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One thing I found interesting in those videos was the time delay between the fork compressing and the rear suspension.

With regards to the suspension stopping and restarting behaviour that PVD mentions in his huck-to-flat blog post, I think that's normal behaviour for a system with two weights suspended from two springs in a spring-weight-spring-weight configuration. When you start things oscillating there are points where one of the weights stops moving and transfers it's energy to the other making it move violently (that's probably really not clear).
I think tuned-mass dampers are designed to take advantage of this effect.
 

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I don't think you can really take the huck-to-flat as some kind of suspension analysis. It's a very rare event riding, and when they zoom out and show what's happening it makes it look even worse. How often during a regular ride would you have a 1m drop at about 5kmh?
 

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And (to add on that) some bikes were landed front wheel first & some rear wheel first. So if we wish to see things more seriously, we owe to have 3 different landings with precise repeatability:


-One landing with both wheels touching together.


-One landing with the front wheel touching first


and


-One landing with the rear wheel touching first.


But.


All these are just for getting more views on the specific page. In the trail the various loads are so many… If we add the habits of each rider, his/her preferences on bike tuning and the fact that even the same rider ridding the same trail with the same bike, won’t be able to keep the same line (like ridding on rails), it;s obvious that the the to flat videos are just for fun!
 

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Well of course the video is just for fun. As is this discussion.

Not expecting anything too profound to come from it, it's just interesting to discuss and think about what may or may not translate to trail riding.

And I don't know about you guys, but I definitely do some 1m drops at low speed quite frequently on my rides. So it may be more relevant for some riders than others.
 

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Interesting to see you using the scales and angle of tilt for measurement of bike and rider c of g. I've done it with trucks and buses but never thought of it for bikes (due to the issue of the trying to get the rider in the same position relative to the bike). Guess it is pretty much the only way and you had a good stab at it. What is the next project - a trifilar table? :)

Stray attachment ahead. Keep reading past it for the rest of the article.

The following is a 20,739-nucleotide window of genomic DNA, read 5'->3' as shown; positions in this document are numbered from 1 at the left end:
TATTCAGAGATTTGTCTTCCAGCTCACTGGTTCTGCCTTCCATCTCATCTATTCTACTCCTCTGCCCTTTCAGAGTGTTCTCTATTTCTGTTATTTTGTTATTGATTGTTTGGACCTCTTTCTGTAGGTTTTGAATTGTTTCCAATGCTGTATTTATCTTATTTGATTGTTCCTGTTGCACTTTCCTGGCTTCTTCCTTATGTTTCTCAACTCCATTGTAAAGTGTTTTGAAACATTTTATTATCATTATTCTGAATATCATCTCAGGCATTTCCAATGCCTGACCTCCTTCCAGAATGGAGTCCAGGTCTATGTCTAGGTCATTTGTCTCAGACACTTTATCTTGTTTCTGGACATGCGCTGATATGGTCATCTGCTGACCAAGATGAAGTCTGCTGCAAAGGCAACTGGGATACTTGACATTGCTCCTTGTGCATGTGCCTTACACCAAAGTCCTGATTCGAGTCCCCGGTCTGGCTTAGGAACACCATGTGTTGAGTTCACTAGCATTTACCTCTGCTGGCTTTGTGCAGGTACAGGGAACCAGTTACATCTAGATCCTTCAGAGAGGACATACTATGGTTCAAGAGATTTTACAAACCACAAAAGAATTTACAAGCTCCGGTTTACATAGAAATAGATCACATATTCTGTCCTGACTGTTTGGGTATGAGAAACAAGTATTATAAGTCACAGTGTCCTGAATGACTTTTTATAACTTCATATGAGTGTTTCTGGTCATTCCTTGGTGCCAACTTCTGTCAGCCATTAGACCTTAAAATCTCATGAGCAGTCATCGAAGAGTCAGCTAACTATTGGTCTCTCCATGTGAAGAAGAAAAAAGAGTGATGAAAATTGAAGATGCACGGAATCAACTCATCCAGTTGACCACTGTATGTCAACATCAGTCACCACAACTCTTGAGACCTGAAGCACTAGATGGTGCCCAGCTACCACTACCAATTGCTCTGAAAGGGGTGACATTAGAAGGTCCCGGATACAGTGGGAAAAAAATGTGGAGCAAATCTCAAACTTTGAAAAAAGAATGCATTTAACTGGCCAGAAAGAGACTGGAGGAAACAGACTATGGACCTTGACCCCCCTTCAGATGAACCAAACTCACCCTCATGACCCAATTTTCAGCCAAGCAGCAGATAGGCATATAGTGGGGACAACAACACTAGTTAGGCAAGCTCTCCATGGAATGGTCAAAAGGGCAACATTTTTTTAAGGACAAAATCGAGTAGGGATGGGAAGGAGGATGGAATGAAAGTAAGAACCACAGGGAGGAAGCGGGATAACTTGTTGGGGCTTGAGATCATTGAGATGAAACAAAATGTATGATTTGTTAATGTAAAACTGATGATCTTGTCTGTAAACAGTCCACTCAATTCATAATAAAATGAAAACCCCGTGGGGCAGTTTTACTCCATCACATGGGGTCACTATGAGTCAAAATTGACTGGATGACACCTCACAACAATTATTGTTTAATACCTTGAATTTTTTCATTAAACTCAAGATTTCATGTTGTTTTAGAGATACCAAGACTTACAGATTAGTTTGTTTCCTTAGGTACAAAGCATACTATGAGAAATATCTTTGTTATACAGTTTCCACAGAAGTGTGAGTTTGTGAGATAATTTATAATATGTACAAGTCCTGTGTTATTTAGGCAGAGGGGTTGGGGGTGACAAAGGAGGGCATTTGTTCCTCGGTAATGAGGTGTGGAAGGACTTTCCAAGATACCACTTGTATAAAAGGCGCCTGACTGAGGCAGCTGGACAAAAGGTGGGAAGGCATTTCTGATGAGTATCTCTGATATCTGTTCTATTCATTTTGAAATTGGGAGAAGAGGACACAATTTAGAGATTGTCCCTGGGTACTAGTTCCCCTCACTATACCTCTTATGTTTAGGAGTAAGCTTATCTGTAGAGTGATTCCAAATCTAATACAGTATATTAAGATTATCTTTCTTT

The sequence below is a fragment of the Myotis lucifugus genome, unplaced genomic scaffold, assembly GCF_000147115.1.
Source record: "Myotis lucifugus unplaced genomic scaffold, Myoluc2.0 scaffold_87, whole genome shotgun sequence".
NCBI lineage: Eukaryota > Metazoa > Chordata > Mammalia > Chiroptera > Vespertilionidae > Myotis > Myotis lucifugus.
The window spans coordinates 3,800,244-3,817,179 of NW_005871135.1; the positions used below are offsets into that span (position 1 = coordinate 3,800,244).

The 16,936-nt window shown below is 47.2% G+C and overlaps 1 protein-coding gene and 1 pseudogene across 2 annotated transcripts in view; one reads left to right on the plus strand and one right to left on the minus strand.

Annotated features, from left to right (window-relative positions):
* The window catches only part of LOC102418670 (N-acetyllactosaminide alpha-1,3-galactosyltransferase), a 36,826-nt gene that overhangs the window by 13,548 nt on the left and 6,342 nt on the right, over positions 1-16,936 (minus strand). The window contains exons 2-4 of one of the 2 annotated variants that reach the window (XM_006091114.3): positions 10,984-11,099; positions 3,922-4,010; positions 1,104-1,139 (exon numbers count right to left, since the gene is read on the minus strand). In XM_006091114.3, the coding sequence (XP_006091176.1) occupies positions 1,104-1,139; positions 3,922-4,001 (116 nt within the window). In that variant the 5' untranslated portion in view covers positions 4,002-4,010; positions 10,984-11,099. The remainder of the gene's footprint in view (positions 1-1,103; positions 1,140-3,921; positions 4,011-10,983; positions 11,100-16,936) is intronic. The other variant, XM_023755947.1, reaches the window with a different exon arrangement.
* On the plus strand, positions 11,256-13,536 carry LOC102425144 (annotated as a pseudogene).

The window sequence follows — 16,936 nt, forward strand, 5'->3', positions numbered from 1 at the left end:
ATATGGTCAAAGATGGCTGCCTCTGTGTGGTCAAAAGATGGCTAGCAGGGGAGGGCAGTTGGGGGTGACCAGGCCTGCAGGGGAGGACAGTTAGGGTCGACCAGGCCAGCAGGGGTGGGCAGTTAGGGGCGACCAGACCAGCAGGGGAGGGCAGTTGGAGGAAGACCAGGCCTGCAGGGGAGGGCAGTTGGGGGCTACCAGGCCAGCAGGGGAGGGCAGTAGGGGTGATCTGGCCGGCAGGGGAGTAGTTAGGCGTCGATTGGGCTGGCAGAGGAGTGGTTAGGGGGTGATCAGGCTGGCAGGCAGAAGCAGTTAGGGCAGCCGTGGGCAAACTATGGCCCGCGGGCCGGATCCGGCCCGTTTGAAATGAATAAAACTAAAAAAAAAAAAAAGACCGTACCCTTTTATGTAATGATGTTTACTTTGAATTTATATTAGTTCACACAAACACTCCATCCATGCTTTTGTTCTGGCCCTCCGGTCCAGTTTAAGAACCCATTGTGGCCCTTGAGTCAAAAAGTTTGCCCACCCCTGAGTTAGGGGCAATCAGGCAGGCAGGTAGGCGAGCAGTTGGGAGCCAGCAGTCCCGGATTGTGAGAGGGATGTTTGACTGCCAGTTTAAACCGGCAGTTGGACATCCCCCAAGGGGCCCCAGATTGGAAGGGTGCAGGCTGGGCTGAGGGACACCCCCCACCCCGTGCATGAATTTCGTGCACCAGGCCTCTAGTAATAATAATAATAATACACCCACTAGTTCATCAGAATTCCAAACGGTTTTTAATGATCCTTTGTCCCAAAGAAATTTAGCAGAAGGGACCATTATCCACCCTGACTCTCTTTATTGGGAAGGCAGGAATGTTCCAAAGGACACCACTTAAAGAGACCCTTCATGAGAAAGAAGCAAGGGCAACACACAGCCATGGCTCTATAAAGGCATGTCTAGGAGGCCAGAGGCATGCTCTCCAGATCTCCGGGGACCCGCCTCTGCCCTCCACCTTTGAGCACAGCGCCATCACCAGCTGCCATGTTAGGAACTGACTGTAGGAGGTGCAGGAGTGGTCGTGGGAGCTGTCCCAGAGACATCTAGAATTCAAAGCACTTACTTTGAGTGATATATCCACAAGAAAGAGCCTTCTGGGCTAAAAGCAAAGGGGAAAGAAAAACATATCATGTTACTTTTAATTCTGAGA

On the huck to flat videos I'm struggling to see beyond watching two spring-mass systems, one (the tyre) without much damping. Would be interesting to watch the tyre in isolation with different inserts to see if there is much improvement in the damping (you can clearly see the decaying largely undamped sinewave if you just watch the tyre).

For context this is part of what I have to play with in the lab - most definitely the bounciest tyres I've dealt with....
 

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Both points are interesting. I've been pondering the COM problem with anti squat since the beginning, and the more you dive into it the more problems you find, as you noted, Peter. There are simply so many variables, it makes direct comparison to other bikes really difficult. I will say I've learned a lot by working on the problem in CAD, then building prototypes and seeing how they ride. One thing that surprised me was all the test riders on my proto paid less attention to the pedaling efficiency than I did. I'm still not sure if that's a good thing or a bad thing.

The thing I noted about that huck to flat video when I watched it was what Ben.land mentioned where there is oscillation between the front and rear taking in how and when they compress. That really surprised me, I expected them to compress together.

Though I agree with what mudguard said, the huck to flat isn't any type of suspension analysis. How it handles flat landings is the last thing I'm tuning my suspension to handle well. Though it is one more interesting facet to observe the suspension system at work, in slo-mo.